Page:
When Every Ounce Counts
IV fluids in labor can cause excess water weight at birth. This can cause difficulty in assessing baby’s growth.
In my practice, I see so many new parents struggle with breastfeeding. Newborn weight loss is a common issue that often leads to unwanted or unintended use of formula. The use of IV fluids during labor, something we view as simple and benign, can lead to inaccurate weight measurements, which can lead down the path of formula supplementation. An IV not only hydrates the person in labor, it also hydrates the baby. So when the baby is born, she’s full of excess fluid compared to if she had not had an IV.
It’s normal for newborns to lose up to 7 percent of their body weight, as the mother’s milk is coming in during those first few days. Up to 10 percent weight loss is acceptable by some pediatricians, but when more than 10 percent is lost, parents are often told they need to supplement with formula or pumped milk, and, ideally, the child will be back to her birth weight within two weeks. But if a newborn’s weight is being tracked with an artificially higher starting weight at birth, when the baby loses that water weight it will look as though she’s lost more weight than she actually had.
Not only does an IV plump up the baby, it also plumps up breast tissue, and that engorgement can make it harder for the baby to latch. This also can lead to breastfeeding issues and a delay in milk coming in. Engorgement makes for tissue that is not as supple or malleable to fit into a newborn’s mouth and mold to their palate. It can often result in a shallower latch, which is not only painful but also can prevent newborns from transferring as much milk as they could.
If you do have an IV in labor, it’s best to take the baby’s weight at 24 hours old and use that as your baseline, as they will have urinated and released some of the excess fluid during that first day. This will give you a more accurate idea of how much weight they are actually losing, if any.
The amount of fluid administered in labor also has an effect on this. The greater volume of fluid given, the more likely the baby is to experience this artificial excess weight loss. Studies have found that newborns whose mothers have received 2,500 ml or more are at higher risk for excess weight loss. Evidence shows that hydration is essential in labor, but drinking fluids is much more effective than an IV, and it doesn’t have the negative effect of newborn weight loss. Oral fluids have time to process through the digestive tract, as opposed to an IV, which goes directly into the bloodstream.
So what’s the big deal with formula anyway?
After all, fed is best, right? Formula-fed babies are at higher risk of ear infections, asthma, diabetes, eczema, respiratory infections, digestion issues, and SIDS. The CDC reports that in the United States less than 47 percent of babies are exclusively breastfed at 3 months, and nearly 20 percent of infants are given formula in the first two days of life.
So how can you avoid formula? We know that the first latch after birth sets the foundation for the longevity of breastfeeding success. Simple yet instinctual practices like skin-to-skin contact and the breast crawl are key indicators to establishing breastfeeding. Getting a good latch within the first hour leads to a higher milk supply for the first several months. The more your baby is latching directly onto you, the more you will increase your milk supply. Baby’s saliva is picked up by your nipple, and your brain registers exactly what nutrients your baby needs in that very moment. It also increases oxytocin in the mother, which is responsible for your letdown. You can further increase oxytocin by looking at photos or holding something like a hat or blanket that smells like your baby while you pump or hand express. This proves to be helpful if you return to work or are separated from your baby for some reason.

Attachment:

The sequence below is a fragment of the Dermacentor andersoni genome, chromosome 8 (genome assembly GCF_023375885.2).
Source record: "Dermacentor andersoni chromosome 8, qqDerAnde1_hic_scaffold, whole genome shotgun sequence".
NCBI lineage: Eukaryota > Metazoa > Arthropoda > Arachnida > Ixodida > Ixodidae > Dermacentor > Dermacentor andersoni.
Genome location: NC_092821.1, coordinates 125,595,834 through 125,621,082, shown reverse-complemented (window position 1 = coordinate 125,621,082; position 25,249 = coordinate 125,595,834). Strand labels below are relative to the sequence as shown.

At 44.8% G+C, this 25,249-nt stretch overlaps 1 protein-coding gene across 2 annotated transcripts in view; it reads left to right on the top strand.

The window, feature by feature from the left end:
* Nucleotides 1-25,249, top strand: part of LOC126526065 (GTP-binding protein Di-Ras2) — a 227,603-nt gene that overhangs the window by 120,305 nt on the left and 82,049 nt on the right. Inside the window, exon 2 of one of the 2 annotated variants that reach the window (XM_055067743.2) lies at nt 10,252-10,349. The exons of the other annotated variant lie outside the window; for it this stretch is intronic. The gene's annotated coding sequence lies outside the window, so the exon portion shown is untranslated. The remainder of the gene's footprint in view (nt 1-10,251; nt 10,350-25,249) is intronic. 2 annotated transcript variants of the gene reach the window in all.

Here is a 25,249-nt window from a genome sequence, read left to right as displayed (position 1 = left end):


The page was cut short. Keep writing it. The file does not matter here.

If you are having trouble with latching, make sure to work with a lactation consultant and a pediatric chiropractor. They can help you with positioning, any oral, mechanical, or neurological restrictions, and can troubleshoot many other issues. If your nipples are cracked or damaged, you might need to consider pumping or hand expressing to allow yourself time to heal. Pumping with simultaneous hand expression can significantly increase supply if directly latching the baby is not feasible.
Milk donations from other lactating women are also a great alternative to formula. It also increases the baby’s defense against potential infections, because it exposes the infant to a whole new host of immune cells, antibodies, and so on from the milk donor. Just remember, any time you give a bottle, make sure to replace that feeding with pumping to keep your supply up. The more you empty your breast, the more milk you will make. It’s all about demand and supply.
If your healthcare providers are recommending formula, please take this information into account. Work with a lactation consultant, pediatric chiropractor, or any other provider that will support you. Breastfeeding is hard work. It doesn’t always come naturally, and it’s not always easy. But the support is there. Build your team before you give birth, so you’ll be ready. You’ve got this, mama. And we’ve got your back!